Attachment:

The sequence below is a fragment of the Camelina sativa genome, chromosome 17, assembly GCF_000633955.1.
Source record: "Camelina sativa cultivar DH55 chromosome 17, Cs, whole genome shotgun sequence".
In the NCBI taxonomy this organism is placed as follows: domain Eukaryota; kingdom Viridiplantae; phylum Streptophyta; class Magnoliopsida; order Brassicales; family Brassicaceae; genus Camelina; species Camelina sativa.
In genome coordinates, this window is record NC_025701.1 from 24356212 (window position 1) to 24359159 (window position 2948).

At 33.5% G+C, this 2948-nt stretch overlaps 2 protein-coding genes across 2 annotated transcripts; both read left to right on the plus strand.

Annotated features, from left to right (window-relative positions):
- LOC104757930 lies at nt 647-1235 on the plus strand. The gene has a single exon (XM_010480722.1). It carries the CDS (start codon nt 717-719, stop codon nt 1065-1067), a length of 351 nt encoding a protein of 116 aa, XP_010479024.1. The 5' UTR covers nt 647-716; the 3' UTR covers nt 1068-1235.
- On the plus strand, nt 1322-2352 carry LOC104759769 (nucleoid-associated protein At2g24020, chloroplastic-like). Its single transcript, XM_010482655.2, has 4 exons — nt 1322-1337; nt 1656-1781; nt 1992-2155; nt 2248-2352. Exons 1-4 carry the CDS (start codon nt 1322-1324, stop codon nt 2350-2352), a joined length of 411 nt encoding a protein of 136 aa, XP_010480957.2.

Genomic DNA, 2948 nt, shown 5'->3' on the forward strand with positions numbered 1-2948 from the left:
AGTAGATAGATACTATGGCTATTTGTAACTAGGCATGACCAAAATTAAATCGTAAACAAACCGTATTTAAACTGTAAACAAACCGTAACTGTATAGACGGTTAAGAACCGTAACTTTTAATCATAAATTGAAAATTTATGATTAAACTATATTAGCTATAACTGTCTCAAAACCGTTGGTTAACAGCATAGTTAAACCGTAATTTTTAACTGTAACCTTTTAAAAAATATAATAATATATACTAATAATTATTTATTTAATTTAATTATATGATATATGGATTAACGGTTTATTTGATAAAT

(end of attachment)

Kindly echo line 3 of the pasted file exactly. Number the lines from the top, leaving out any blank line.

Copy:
In the NCBI taxonomy this organism is placed as follows: domain Eukaryota; kingdom Viridiplantae; phylum Streptophyta; class Magnoliopsida; order Brassicales; family Brassicaceae; genus Camelina; species Camelina sativa.